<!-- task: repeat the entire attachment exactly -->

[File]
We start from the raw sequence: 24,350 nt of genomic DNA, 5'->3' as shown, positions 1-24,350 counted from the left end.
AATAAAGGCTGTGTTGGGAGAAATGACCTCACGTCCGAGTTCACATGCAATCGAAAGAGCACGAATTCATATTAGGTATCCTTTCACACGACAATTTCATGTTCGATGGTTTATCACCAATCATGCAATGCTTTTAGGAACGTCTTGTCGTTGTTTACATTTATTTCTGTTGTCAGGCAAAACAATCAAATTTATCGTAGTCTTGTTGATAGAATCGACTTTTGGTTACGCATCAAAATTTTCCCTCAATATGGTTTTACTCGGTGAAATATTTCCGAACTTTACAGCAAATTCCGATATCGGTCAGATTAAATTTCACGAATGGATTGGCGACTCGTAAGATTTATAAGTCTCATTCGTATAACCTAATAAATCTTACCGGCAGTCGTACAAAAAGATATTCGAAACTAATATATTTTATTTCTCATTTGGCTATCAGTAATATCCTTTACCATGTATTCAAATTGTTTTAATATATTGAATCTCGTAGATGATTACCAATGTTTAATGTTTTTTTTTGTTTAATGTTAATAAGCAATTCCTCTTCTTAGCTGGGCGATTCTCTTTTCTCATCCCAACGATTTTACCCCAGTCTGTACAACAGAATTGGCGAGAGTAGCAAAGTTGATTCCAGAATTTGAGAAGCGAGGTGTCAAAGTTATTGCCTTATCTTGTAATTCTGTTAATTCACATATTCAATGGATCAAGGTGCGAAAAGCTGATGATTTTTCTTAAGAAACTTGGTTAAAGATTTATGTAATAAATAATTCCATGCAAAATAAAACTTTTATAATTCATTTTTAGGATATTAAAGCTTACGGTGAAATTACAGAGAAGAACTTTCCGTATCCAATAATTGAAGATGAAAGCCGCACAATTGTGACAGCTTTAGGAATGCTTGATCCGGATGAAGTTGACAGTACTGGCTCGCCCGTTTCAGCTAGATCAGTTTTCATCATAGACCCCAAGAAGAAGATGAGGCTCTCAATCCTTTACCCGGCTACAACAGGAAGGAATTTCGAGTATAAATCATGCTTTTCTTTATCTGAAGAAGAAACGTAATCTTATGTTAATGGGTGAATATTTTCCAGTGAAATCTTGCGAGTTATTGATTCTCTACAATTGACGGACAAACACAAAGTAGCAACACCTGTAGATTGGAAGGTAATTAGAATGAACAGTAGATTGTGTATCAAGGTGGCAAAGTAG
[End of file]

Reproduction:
We start from the raw sequence: 24,350 nt of genomic DNA, 5'->3' as shown, positions 1-24,350 counted from the left end.
AATAAAGGCTGTGTTGGGAGAAATGACCTCACGTCCGAGTTCACATGCAATCGAAAGAGCACGAATTCATATTAGGTATCCTTTCACACGACAATTTCATGTTCGATGGTTTATCACCAATCATGCAATGCTTTTAGGAACGTCTTGTCGTTGTTTACATTTATTTCTGTTGTCAGGCAAAACAATCAAATTTATCGTAGTCTTGTTGATAGAATCGACTTTTGGTTACGCATCAAAATTTTCCCTCAATATGGTTTTACTCGGTGAAATATTTCCGAACTTTACAGCAAATTCCGATATCGGTCAGATTAAATTTCACGAATGGATTGGCGACTCGTAAGATTTATAAGTCTCATTCGTATAACCTAATAAATCTTACCGGCAGTCGTACAAAAAGATATTCGAAACTAATATATTTTATTTCTCATTTGGCTATCAGTAATATCCTTTACCATGTATTCAAATTGTTTTAATATATTGAATCTCGTAGATGATTACCAATGTTTAATGTTTTTTTTTGTTTAATGTTAATAAGCAATTCCTCTTCTTAGCTGGGCGATTCTCTTTTCTCATCCCAACGATTTTACCCCAGTCTGTACAACAGAATTGGCGAGAGTAGCAAAGTTGATTCCAGAATTTGAGAAGCGAGGTGTCAAAGTTATTGCCTTATCTTGTAATTCTGTTAATTCACATATTCAATGGATCAAGGTGCGAAAAGCTGATGATTTTTCTTAAGAAACTTGGTTAAAGATTTATGTAATAAATAATTCCATGCAAAATAAAACTTTTATAATTCATTTTTAGGATATTAAAGCTTACGGTGAAATTACAGAGAAGAACTTTCCGTATCCAATAATTGAAGATGAAAGCCGCACAATTGTGACAGCTTTAGGAATGCTTGATCCGGATGAAGTTGACAGTACTGGCTCGCCCGTTTCAGCTAGATCAGTTTTCATCATAGACCCCAAGAAGAAGATGAGGCTCTCAATCCTTTACCCGGCTACAACAGGAAGGAATTTCGAGTATAAATCATGCTTTTCTTTATCTGAAGAAGAAACGTAATCTTATGTTAATGGGTGAATATTTTCCAGTGAAATCTTGCGAGTTATTGATTCTCTACAATTGACGGACAAACACAAAGTAGCAACACCTGTAGATTGGAAGGTAATTAGAATGAACAGTAGATTGTGTATCAAGGTGGCAAAGTAG